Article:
I don’t understand why yall are making this out to be a bad poem. I would like to see yall write poetry as beautiful as emily. D-bags!

  26. Kailey says:

    This poem is well written and an interesting description of nature. I have one question for thoses who say the poem has a sexual connatation, explain the 4th and 5th stanza in any other way than describing a snake. I can see what you mean in the 3rd stanza, but that conclusion is contradicted by the 2nd, 4th, 5th, and 6th stanza if you analyze them all together, seeing them connected instead of them all carrying their own meaning.

  27. david says:

    why does the poet never actually gives a description of a snake?

    What is the diction in this poem?

    what are the rhyming the are noticeable?
    Please i need this by tonight sunday

  28. albany says:

    The first time i read this poem i thought snake,but as you read it again,especially when she says “more than once at noon” shes getting a nooner.you never meet him without tighter breathing,she is describing the excitment she feels with her man.i think this is definitley sexually suggestive.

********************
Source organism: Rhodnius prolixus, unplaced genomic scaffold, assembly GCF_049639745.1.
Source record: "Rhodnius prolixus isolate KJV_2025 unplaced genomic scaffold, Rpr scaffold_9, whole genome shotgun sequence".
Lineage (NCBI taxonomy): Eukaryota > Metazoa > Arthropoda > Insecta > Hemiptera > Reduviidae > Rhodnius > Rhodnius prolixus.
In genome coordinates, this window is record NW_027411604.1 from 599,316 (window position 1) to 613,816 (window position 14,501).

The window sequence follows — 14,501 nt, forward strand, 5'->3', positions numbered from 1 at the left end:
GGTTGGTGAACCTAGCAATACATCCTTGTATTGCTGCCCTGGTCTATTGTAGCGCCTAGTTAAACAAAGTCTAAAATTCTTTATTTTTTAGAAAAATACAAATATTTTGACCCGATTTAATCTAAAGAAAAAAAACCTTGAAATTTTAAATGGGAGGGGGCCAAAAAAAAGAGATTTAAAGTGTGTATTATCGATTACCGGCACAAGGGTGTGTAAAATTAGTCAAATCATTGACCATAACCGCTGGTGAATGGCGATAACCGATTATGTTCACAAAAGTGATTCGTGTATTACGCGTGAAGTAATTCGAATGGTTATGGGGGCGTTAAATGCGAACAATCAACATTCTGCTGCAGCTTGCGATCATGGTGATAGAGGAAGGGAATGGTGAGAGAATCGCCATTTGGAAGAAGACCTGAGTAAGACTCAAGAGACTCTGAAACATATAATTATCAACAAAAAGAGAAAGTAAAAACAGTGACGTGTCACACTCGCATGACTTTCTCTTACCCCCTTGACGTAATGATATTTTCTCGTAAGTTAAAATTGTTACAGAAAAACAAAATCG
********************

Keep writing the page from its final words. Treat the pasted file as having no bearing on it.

29. Deb says:

    This is definately sexual. Emily Dickinson did not title her poems; the publishers titled it “snake.” The title “snake” makes the reader miss the sexual symbols of the poem.

  30. Christa says:

    this poem is definately written in a sexual nature. if you don’t see that you have to be crazy. even if you don’t know about psychoanalytical reading and freudian theory you could still pick out tha this has many sexual connotations in it. If you notice, almost all of the words that could be construed as sexual w/o directly stating them are capitalized.

  31. Alan says: